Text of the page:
President Obama is staying up around the fifty percent approval mark as two-thirds of the people feel the country is headed in the wrong direction. Big spending liberals were sent packing in Virginia and New Jersey, but voters attributed none of it as fall out from the President. Remaking health care in the leftist image was until recently a forgone conclusion in the House, but the bill barely squeaked through this past week.

The Left concludes from this that the public actually loves government-orchestrated health care, new energy taxes, a foreign policy structured around apologies, and, above all, unbridled spending. The proof, they say, is that Obama is still popular, and surely his popularity would have suffered if voters did not want the proposed Big Government. Only lies by Republicans and Fox News, they claim, have temporarily interfered with voters what they really want.

The problem with that explanation is that the voters are getting the truth about the programs, and they are not much liking it. That brings us back to the conundrum: why is Obama remaining so popular in the face of rapidly growing dissatisfaction with his policies?

Obama remains popular because many middle-ground voters have not associated him with the implementation of the policies of his administration. The committed Left and the committed right have no trouble associating Obama with Obama policies, but few in either of those camps have changed their opinions about Obama since he was elected. The middle ground perceives health care as a product of Congress, not the President. The President wants only wonderful things: lower health costs, universal coverage, preserving what you now have, and no increase in deficits. He is firm on all those things, having asserted them in 112 speeches on the subject.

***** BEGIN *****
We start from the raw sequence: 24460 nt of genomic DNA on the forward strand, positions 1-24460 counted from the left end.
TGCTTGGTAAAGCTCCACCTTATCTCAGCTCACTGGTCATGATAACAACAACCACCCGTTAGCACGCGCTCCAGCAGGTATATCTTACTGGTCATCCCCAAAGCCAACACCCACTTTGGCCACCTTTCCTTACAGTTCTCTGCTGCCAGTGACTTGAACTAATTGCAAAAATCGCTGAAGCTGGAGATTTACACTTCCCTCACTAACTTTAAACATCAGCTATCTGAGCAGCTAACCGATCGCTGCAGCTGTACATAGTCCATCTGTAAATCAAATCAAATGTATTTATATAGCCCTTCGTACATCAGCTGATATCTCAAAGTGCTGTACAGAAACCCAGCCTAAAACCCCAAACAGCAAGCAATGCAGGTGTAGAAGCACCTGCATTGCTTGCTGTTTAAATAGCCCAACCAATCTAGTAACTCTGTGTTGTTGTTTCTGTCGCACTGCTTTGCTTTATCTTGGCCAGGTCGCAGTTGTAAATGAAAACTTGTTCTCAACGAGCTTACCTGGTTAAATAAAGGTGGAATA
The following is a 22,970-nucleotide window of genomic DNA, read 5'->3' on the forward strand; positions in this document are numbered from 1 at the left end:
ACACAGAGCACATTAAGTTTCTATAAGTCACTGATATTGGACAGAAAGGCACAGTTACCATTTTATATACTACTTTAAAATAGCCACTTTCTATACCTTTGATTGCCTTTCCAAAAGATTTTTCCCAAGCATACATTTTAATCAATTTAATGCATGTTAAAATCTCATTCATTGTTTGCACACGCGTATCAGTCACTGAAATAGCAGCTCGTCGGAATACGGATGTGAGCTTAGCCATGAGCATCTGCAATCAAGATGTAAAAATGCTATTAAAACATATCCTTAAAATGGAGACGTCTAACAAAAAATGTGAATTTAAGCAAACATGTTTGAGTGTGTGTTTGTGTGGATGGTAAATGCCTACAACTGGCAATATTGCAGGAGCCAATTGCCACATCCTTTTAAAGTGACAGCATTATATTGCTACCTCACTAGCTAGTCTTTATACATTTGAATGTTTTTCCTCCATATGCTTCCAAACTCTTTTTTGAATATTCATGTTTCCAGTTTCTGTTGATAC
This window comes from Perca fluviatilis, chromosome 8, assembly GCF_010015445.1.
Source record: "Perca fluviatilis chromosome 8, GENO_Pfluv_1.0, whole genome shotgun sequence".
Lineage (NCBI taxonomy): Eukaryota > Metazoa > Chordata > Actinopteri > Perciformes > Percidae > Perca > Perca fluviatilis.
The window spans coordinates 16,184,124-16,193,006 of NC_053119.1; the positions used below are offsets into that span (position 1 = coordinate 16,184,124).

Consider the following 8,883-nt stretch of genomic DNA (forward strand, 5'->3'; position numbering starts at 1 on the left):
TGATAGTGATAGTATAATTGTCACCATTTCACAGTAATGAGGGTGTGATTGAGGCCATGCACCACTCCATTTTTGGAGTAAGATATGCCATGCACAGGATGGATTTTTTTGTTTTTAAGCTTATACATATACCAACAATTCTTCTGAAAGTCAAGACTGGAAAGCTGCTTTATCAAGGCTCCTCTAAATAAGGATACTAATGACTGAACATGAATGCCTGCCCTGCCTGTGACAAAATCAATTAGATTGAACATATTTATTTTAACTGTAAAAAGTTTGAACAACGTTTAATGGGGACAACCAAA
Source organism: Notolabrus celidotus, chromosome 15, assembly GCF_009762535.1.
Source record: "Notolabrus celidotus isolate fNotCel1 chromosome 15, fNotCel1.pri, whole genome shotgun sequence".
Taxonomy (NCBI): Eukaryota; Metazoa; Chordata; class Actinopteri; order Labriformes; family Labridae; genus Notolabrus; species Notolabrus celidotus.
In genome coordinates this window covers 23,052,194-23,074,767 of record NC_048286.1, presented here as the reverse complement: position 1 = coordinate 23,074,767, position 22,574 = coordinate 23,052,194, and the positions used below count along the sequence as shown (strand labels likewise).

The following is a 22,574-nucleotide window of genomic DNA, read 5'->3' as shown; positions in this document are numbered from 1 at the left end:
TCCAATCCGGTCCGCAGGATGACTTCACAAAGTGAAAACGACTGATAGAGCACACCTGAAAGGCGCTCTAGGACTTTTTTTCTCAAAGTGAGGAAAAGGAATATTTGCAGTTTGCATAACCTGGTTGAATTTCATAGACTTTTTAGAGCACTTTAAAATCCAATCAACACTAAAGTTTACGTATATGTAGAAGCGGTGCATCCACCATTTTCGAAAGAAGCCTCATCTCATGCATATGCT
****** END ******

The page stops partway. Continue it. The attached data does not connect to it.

He does not talk about $500 billion in Medicare cuts and other details that might offend. It’s the job of Congress to make magic happen after he casts the spell. The same strategy applies to cap-and-trade, the Stimulus Bill, restructuring the financial system, figuring out where to put GITMO inmates, and so forth. The upside of not providing leadership is avoiding the responsibility that goes with it.

Congress was run by Democrats for the last two years of the Bush administration, yet Democrats have had success holding Bush responsible for everything. A poll showed that 57% of the people who voted for Obama believed that Republicans controlled Congress. Now with a Democrat as president, the Democratic-controlled Congress is held at fault rather than the President. That’s an amazing feat of politics.

It flows from Obama’s style and enormous skill as a politician. His campaign was based upon “hope and change,” without the specifics. The specifics get politicians in trouble. That strategy worked to get the Stimulus Bill passed. Insofar as there was agreement on the bill, in was on the generic premise that “government must act.” It was not sold on the premise that ten months later only 14% of the money would have been pumped into the economy.

Can Obama continue with generic messages that express goals rather than policies? It is possible. Imagine a scenario in which Republicans do well in the elections next year. Obama is already doing well blaming Republicans for his policy failures, despite Republicans having little power in Congress. Obama can step that up by posing the situation as his generic goodness being blocked by horrible detail-obsessed Republicans.

That might not happen. Another scenario is that voters gradually feel the lack of leadership from the President, and start holding him accountable for failed policies. It hasn’t happened so far, but perhaps it is just a matter of time.

We may be seeing a basic flaw in democracy. The best candidates may be the ones who are best at running for office, and perfection as a candidate comes at the expense of the ability to govern once elected.